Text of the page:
World War II is laden with unsung heroes, and Georg Ferdinand Duckwitz certainly falls into that category. While the remarkable deeds of people like Oskar Schindler are well known, Duckwitz’s role in saving 7,000 Jews in Denmark is less so. He was one of those brave Germans that looked to damage the Nazi Party’s plans from within and risked his own life out of a desire to do the right thing.
A Brief History of Jews in Denmark
Denmark’s Jewish community was formed towards the end of the seventeenth century which makes it one of Europe’s most recent. Denmark’s monarchy invited Jewish merchants and financiers to help boost the economy. The majority of those that accepted the invite were Sephardic Jews, people that had been expelled from the Iberian Peninsula in the late 15th century.
It was by no means a mass exodus; there were only 1,700 Jews in Denmark in the middle of the eighteenth century for example. Jewish residents were granted full emancipation and citizenship in 1849, and as a result, the community grew in size and prospered. By the 1930s, there were over 6,000 Jews in Denmark. The nation’s Jewish population was a sign of Denmark’s desire to integrate, but the outbreak of World War II threatened the peaceful relations that had built up between Jews and non-Jews.
Nazi forces occupied Denmark in April 1940 and remained in the country until the end of the war. Initially, at least, the Nazis were willing to cooperate with the Danish government, so the Danes retained some control over their nation. Danish citizens were allowed to conduct their daily business, and in return, the Danish government allowed Nazi soldiers to come and go as they pleased; they also supplied them with produce. As a result, the Danes were able to avoid enacting anti-Jewish laws for a few years.
The Deportation Threat
By early 1943, it was apparent that the Nazis were suffering huge casualties. The Danish resistance seized the opportunity to increase its anti-German strikes and sabotage as it was convinced that the Nazis would soon be defeated. The Danish government refused to comply with German demands to institute curfews for Jews, so the Nazis ended their liberal approach and made plans to deport Jews to concentration camps.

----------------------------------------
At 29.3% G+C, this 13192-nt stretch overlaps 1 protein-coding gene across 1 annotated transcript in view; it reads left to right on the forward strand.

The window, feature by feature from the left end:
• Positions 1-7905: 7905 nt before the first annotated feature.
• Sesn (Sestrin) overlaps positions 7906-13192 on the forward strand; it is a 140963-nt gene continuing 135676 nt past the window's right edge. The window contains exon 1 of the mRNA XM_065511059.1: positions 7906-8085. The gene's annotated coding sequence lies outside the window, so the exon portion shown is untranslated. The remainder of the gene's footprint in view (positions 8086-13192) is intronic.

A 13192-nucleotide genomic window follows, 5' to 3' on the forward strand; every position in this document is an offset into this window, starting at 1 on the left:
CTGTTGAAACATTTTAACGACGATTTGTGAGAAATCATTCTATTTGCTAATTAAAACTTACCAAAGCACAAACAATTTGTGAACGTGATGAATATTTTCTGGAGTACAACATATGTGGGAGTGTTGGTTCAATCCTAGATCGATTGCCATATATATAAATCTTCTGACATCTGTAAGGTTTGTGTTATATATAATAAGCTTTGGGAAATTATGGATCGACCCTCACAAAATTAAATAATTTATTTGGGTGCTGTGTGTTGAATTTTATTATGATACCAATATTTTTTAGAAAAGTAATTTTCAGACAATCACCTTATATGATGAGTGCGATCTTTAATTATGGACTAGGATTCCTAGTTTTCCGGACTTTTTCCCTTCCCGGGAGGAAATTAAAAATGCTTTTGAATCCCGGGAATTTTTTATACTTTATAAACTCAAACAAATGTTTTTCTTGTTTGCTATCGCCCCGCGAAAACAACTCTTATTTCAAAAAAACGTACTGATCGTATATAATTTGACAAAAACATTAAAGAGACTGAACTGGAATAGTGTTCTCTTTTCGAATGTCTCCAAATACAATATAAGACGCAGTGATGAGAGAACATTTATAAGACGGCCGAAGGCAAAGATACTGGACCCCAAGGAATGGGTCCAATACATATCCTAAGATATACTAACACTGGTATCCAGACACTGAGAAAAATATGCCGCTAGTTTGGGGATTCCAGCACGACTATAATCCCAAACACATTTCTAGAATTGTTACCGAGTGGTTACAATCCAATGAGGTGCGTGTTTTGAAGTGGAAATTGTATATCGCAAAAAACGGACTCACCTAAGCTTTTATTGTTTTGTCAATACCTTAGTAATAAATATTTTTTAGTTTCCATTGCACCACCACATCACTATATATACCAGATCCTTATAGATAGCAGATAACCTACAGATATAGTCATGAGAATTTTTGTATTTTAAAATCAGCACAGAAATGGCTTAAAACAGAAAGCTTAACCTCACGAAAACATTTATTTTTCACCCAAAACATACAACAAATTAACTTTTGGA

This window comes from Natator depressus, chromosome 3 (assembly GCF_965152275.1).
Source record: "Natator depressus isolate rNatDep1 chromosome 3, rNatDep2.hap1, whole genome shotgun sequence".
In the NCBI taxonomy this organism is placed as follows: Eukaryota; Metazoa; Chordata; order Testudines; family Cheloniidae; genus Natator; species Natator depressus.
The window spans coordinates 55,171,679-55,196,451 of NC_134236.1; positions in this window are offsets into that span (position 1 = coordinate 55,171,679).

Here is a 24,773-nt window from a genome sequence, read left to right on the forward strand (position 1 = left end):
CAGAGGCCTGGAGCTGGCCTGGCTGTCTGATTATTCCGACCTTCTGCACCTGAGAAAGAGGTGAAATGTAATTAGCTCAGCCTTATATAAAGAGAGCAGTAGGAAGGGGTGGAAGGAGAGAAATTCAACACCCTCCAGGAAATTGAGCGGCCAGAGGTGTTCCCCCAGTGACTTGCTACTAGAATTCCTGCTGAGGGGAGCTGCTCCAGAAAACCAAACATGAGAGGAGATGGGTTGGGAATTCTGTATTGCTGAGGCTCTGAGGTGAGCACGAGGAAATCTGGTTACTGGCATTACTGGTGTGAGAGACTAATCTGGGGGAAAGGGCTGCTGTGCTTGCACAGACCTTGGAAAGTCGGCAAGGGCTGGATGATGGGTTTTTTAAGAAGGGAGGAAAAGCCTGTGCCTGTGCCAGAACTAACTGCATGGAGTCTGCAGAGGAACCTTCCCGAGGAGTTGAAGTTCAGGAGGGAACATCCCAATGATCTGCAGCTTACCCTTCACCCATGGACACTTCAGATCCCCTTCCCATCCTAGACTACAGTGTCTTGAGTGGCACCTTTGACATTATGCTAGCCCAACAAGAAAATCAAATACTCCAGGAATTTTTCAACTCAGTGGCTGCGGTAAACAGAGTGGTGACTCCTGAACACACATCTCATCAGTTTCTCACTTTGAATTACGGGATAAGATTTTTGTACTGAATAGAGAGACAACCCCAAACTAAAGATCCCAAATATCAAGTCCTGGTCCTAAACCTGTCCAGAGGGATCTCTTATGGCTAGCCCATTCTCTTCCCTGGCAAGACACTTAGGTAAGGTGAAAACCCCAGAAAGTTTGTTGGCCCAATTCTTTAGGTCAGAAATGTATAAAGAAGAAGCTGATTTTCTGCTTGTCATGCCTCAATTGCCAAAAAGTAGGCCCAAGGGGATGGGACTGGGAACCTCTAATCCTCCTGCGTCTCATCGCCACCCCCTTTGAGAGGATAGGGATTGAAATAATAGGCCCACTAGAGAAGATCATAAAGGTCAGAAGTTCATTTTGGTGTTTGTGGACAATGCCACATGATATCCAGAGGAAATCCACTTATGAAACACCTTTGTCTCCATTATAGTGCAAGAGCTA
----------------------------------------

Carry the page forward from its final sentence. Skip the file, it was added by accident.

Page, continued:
Dr. Werner Best, the Reich’s representative for occupied Denmark, sought to implement the Final Solution in the nation. There were approximately 7,800 Jews in the country, and they seemed destined to meet the same terrible fate of the Jews that Best had deported from France and Poland.
However, the Danish Jews had a powerful ally who was willing to risk his life to ensure they found sanctuary in Sweden. Georg Ferdinand Duckwitz was a German diplomat who had lived in Denmark since the 1930s. While he was a member of the Nazi Party in its early days, he grew disillusioned once he learned about its violent intentions. Clearly, he hid his distaste for the regime well because he was given the task of overseeing shipping between Germany and Denmark during the war. Duchwitz used his position to save thousands of people by bravely putting himself at risk.